In a turn of events which foreshadowed the failed attempt to bail out the charity this summer, the letter also alleges that ministers overruled civil servants to bail out Kids Company more than a decade ago with a £300,000 grant.
In her December 2002 letter to the Charity Commission, Ms Nayler summarised this: "We received a letter dated 28 May  from Camila… saying that the Home Office auditors had looked at the finances and a grant had been agreed."
The letter continues: "We spoke to the relevant department in the Home Office and were told by a civil servant that the finance people who had looked into Kids Company were not at all happy and had recommended that no financial assistance be given. This recommendation was overturned by ministers and a grant offered to stop the organisation becoming insolvent."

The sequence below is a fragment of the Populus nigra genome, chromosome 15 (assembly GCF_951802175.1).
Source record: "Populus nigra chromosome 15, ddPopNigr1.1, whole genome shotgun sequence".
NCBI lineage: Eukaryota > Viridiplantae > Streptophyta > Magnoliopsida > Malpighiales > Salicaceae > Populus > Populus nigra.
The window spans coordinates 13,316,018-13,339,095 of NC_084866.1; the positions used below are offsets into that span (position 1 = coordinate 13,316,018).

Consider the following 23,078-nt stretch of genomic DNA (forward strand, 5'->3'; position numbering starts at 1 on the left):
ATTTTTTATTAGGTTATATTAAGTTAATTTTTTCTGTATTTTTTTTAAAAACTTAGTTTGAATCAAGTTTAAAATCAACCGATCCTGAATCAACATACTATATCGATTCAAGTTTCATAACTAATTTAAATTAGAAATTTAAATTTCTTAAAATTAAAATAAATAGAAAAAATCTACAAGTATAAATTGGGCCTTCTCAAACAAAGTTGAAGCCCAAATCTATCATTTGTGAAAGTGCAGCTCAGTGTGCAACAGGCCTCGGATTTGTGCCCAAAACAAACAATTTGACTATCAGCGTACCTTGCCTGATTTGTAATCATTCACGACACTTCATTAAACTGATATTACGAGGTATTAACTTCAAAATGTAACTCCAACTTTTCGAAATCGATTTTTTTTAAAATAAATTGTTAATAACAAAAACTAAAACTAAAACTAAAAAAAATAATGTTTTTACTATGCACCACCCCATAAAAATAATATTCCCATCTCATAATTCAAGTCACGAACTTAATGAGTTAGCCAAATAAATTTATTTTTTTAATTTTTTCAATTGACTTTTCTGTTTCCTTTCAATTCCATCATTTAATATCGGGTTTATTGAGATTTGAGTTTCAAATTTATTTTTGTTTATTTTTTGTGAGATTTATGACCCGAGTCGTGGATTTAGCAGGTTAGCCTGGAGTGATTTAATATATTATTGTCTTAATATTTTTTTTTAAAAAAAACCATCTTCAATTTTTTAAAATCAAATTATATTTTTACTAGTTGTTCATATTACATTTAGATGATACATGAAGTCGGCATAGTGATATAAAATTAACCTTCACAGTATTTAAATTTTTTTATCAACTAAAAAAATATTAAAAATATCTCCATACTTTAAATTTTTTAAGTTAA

Civil servants have been attempting to get details of this decision in order to clarify which ministers were involved.
In 2003, the Charity Commission replied briefly to the Pilgrim Trust. With regard to their concerns about accounting irregularities at Kids Company, it wrote that it was "working with the charity to provide advice and guidance about its general position and the requirement to comply with the Statement of Recommended Practice".
In 2006, another charity, New Philanthropy Capital (NPC) raised other concerns in a private report sent only to Kids Company trustees.
NPC, which advises donors and trustees on how to improve their charity's management and performance, wrote: "Many of the commendable aspects of Kids Company are attributable to Camila. Many of the problems though are also attributable to Camila."